In labour-intensive and also in labour/machine-intensive situations, Cell Manufacturing is an extremely smart way of implementing Flow Production and progressing towards Lean Manufacturing status (more »).
The principle is simple: a number of manufacturing activities and associated processing stations are positioned in processing sequence in a cell, conveniently shaped.
The cell operator or operators move along the cell and perform the processing activities in a value-adding sequence - flow-process style - minimising/eliminating all waste in between.
In its simplest shape the cell is just a straight line:
Many other shapes are used in manufacturing, including:
Machines, including heavy pieces of equipment, may be conveniently located in processing cells.
For enhanced flexibility, in a Lean Factory all pieces of equipment should be fitted with wheels: this would allow their easy removal from one cell to another, as the need arises.
In fact, in a Lean factory, everything is on wheels: workbenches, tool cabinets, product containers, etc.
Moreover, if all "services" (like electrical power, compressed air, water, steam, etc.) are provided "from the top", and are rapidly connectable to machines (by means of pneumatic and electric quick couplings....), the factory floor becomes finally "free" and "owned" again.
This facilitates fast set-up of manufacturing cells.
In many instances, designing a manufacturing cell is rather complex.
Critical machines need to be used in different cells, or, more common, cells must be designed to cater for production of different products with the same machines.
Accurate feasibility studies must be carried out before switching over from batch production to flow and cell production. The study normally includes Process Mapping, Process Razing, Technology Grouping (or Group Technology, as it is generally called).
These kind of studies normally form part of a Value Stream Mapping (more ») exercise, carried out by one or more Teams.
The resulting cells are often called Group Technology Cells (GT Cells) (because machines have been rationally grouped and included in a cell).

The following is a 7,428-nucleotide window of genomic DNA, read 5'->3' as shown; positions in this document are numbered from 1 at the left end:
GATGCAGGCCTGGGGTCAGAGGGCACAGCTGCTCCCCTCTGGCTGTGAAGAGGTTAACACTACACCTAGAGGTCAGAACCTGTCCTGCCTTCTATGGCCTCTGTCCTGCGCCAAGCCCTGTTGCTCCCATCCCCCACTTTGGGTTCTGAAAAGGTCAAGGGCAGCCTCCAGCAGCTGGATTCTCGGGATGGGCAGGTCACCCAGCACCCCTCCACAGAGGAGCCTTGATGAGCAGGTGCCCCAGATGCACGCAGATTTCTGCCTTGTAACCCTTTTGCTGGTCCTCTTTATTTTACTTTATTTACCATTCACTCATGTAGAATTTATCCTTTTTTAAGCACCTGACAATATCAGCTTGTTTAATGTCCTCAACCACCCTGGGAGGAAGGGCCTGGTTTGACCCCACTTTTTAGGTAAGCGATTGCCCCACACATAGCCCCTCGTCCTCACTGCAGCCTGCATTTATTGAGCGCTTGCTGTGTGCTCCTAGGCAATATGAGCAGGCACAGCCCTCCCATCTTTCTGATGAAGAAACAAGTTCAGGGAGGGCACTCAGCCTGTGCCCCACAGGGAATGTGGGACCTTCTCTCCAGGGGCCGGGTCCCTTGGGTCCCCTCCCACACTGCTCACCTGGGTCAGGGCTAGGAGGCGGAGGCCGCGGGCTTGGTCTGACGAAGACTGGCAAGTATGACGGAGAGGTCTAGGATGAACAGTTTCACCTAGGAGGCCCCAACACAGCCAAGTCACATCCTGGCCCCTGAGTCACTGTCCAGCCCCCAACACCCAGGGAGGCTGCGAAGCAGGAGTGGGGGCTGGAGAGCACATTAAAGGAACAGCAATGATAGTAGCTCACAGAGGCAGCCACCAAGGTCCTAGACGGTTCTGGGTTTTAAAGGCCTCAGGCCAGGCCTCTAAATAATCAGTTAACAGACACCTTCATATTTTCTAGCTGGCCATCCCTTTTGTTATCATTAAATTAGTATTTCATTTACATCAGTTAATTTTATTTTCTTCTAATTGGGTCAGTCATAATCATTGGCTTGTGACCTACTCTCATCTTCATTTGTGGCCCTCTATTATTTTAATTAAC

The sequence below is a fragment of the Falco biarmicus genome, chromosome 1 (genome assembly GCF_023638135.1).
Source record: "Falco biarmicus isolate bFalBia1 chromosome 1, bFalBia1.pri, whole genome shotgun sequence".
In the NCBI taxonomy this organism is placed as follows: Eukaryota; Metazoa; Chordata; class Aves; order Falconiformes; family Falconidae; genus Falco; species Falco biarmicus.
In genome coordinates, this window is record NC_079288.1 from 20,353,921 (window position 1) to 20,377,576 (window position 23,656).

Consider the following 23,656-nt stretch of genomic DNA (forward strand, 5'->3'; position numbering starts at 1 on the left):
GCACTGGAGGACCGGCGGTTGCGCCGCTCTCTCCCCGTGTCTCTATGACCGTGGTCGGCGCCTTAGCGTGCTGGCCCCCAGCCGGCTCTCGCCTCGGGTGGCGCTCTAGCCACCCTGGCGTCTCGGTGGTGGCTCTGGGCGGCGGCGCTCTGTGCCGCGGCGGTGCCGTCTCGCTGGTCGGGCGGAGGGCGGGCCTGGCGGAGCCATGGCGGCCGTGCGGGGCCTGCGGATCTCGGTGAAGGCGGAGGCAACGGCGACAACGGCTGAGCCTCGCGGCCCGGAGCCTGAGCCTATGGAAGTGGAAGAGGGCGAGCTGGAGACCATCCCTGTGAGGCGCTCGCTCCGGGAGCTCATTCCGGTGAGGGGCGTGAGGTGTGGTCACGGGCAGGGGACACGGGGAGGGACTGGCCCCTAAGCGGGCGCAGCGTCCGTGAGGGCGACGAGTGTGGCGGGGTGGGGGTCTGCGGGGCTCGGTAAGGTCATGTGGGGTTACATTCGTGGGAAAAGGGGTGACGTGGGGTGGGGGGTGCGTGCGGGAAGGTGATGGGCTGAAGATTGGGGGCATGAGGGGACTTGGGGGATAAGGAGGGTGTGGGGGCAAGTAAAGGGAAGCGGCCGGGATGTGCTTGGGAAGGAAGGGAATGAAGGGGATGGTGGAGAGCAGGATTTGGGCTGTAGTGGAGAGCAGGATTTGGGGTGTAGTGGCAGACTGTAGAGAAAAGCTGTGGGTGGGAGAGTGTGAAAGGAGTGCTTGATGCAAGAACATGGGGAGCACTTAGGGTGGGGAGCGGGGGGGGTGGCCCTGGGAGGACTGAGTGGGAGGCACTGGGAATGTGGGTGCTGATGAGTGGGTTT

Processing style may require several operators simultaneously in a cell or in two adjacent cells. In certain instances, to assure adequate utilisation of machine/s capacity, operators must "chase" each other in a cell.
Results achievable through flow-cell manufacturing compared to traditional batch processing may be astonishing: productivity (output per person) increases (typical) of about 35% - in some instances, it may increase of up to 100% (double), maintaining the same production capacity (or at least the required takt output) - quality may easily jump to the zero defects target - throughput time reduces to the mere sum of value-adding times.
Most probably, however, the best result is in the human factor.
Cell workers, multi-skill and multi-function operators, are finally given a possibility of regaining their professional dignity, stolen in several decades of mass/batch production.
Finally they return to be craftsmen in their shop, proud of the results they achieve and of the wealth they generate: for themselves, for the enterprise, for the customers... proud to make a "product" and not a "fragment" of it.... ...deeply involved and committed to improve systematically an already excellent set-up....
Adam Smith era is over
CONTINUOUS FLOW MANUFACTURING
The extrapolation of the Cell principle leads to the more general principle of Continuous Flow Manufacturing:
- Processing Machines, Lines, and generally Processing Stations are closely linked together in the flow sequence, the output of the upstream Station being fed immediately into the downstream Station - whenever feasible, in a one-piece-flow style.
- Redundant Processing Stations in between are eliminated (f.i. QC stations)
- Lines are integrated together
The ideal situation (utopia, but can be achieved) is when the entire "stream" flows at a speed in line with the TAKT TIME for that product or range of products.
Results of this nature are generally obtained through a Value Stream Mapping (more ») exercise, but not necessarily.
In certain instances it is possible to take a shortcut: starting from the most downstream stations, the Continuous Flow principle is gradually extended upstream.
Lean Manufacturing allied disciplines:
read more » about Achieving Quick Change-Over
read more » about Total Productive Maintenance
read more » about the 6-Sigma Methodology
read more » about the 0-defects - Poka-Yoke approach
read more » about the Value Stream Mapping discipline